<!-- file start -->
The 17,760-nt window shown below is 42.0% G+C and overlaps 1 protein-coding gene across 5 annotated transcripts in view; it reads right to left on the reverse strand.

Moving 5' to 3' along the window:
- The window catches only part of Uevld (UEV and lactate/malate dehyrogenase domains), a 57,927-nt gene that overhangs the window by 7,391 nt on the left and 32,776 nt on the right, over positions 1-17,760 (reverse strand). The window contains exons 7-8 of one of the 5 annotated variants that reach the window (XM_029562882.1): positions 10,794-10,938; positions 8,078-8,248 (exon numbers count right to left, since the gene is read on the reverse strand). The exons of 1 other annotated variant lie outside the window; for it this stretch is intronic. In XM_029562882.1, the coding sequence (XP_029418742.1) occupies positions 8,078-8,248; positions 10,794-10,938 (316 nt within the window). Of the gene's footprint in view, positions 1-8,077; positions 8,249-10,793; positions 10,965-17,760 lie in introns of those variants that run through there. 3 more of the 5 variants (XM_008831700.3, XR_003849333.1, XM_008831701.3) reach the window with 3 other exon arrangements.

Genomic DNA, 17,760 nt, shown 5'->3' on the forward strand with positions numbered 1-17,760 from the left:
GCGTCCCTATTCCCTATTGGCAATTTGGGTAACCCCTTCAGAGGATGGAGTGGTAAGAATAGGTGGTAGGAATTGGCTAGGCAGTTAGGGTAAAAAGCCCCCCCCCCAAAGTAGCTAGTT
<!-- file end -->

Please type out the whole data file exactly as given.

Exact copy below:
The 17,760-nt window shown below is 42.0% G+C and overlaps 1 protein-coding gene across 5 annotated transcripts in view; it reads right to left on the reverse strand.

Moving 5' to 3' along the window:
- The window catches only part of Uevld (UEV and lactate/malate dehyrogenase domains), a 57,927-nt gene that overhangs the window by 7,391 nt on the left and 32,776 nt on the right, over positions 1-17,760 (reverse strand). The window contains exons 7-8 of one of the 5 annotated variants that reach the window (XM_029562882.1): positions 10,794-10,938; positions 8,078-8,248 (exon numbers count right to left, since the gene is read on the reverse strand). The exons of 1 other annotated variant lie outside the window; for it this stretch is intronic. In XM_029562882.1, the coding sequence (XP_029418742.1) occupies positions 8,078-8,248; positions 10,794-10,938 (316 nt within the window). Of the gene's footprint in view, positions 1-8,077; positions 8,249-10,793; positions 10,965-17,760 lie in introns of those variants that run through there. 3 more of the 5 variants (XM_008831700.3, XR_003849333.1, XM_008831701.3) reach the window with 3 other exon arrangements.

Genomic DNA, 17,760 nt, shown 5'->3' on the forward strand with positions numbered 1-17,760 from the left:
GCGTCCCTATTCCCTATTGGCAATTTGGGTAACCCCTTCAGAGGATGGAGTGGTAAGAATAGGTGGTAGGAATTGGCTAGGCAGTTAGGGTAAAAAGCCCCCCCCCCAAAGTAGCTAGTT